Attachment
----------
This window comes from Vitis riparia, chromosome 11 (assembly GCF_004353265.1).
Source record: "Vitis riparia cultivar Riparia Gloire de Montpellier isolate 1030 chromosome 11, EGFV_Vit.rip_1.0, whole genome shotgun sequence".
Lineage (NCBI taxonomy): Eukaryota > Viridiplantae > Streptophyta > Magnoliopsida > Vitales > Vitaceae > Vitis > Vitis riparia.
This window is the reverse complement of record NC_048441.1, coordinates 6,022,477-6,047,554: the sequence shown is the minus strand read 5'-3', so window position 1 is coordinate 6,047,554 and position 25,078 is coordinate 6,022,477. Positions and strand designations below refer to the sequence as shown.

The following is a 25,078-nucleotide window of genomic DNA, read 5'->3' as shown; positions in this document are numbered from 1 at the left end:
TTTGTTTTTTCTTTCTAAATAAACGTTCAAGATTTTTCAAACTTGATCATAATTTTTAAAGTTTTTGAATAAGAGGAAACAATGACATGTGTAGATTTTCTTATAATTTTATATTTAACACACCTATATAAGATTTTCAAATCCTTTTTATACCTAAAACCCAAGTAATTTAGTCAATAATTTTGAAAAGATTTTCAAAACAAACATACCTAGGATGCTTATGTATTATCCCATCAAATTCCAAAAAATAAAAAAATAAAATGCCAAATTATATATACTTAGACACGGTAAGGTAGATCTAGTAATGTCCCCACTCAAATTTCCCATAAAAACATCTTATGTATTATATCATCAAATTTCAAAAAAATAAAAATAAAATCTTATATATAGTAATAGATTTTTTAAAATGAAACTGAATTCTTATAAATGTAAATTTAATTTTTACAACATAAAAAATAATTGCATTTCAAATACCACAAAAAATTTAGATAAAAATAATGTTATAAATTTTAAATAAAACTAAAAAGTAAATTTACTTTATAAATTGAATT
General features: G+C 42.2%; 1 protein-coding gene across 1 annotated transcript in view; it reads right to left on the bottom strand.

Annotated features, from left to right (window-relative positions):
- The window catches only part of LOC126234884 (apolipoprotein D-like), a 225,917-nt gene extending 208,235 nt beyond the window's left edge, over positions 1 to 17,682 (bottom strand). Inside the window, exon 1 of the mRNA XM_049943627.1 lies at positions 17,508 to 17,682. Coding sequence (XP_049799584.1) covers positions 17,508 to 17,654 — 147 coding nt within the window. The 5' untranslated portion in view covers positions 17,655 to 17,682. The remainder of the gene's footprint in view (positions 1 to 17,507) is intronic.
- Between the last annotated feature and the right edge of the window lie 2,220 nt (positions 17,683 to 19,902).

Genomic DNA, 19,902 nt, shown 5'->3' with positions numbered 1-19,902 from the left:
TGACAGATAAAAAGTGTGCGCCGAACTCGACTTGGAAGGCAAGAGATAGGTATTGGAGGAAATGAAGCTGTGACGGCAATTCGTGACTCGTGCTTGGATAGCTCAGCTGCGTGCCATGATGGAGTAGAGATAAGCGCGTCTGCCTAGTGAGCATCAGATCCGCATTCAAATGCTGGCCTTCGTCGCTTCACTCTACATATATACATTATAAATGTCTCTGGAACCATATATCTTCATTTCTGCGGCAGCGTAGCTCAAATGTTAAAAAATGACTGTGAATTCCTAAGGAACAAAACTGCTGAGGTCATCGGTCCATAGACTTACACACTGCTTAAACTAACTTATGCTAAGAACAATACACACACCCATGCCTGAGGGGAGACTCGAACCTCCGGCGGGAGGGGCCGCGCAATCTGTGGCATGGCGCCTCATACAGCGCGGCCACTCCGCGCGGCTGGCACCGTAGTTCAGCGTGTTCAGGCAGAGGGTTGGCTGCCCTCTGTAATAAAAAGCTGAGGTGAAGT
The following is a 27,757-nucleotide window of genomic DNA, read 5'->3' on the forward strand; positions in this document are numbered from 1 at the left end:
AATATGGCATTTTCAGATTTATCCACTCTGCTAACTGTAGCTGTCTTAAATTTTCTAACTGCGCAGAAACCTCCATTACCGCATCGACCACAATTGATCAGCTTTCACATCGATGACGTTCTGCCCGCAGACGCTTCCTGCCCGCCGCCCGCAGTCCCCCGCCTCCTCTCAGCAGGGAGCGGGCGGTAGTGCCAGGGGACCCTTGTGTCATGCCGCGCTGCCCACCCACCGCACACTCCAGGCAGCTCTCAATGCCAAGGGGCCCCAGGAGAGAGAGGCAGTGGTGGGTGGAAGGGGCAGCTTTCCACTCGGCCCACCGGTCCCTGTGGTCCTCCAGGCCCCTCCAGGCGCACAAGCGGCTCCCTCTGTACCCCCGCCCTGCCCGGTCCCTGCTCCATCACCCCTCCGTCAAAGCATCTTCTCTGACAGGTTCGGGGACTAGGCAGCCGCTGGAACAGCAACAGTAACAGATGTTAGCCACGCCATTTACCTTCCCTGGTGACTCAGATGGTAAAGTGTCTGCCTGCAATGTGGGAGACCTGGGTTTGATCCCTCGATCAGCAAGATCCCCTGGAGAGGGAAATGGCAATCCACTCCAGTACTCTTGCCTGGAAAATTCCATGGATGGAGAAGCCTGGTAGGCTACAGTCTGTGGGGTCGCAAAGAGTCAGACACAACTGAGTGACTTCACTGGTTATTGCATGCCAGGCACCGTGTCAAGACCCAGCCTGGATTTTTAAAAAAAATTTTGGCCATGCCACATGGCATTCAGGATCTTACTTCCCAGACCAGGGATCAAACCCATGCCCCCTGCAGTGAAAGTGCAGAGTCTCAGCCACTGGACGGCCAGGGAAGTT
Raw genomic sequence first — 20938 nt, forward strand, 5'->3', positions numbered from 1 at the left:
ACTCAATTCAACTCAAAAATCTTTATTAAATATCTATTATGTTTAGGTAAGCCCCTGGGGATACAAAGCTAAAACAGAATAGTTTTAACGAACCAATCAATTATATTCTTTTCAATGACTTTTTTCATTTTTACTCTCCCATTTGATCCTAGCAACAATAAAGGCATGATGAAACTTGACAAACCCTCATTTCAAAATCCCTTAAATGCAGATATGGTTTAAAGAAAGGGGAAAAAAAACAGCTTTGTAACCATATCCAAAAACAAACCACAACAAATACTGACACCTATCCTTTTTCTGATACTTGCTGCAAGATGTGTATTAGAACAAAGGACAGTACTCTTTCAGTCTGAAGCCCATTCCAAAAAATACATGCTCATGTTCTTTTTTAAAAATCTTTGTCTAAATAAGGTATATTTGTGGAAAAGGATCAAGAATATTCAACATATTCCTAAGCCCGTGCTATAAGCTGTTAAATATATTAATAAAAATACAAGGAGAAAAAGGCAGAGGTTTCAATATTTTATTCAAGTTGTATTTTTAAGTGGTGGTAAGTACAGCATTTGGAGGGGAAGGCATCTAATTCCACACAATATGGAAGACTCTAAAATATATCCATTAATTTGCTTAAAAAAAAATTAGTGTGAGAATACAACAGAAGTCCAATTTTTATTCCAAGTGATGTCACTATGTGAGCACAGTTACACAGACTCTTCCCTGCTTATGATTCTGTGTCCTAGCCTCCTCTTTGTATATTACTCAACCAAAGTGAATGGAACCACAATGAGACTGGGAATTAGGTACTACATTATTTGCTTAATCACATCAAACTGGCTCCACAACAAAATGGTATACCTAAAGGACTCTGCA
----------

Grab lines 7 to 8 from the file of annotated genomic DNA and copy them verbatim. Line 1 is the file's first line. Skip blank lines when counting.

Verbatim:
General features: G+C 42.2%; 1 protein-coding gene across 1 annotated transcript in view; it reads right to left on the bottom strand.

Annotated features, from left to right (window-relative positions):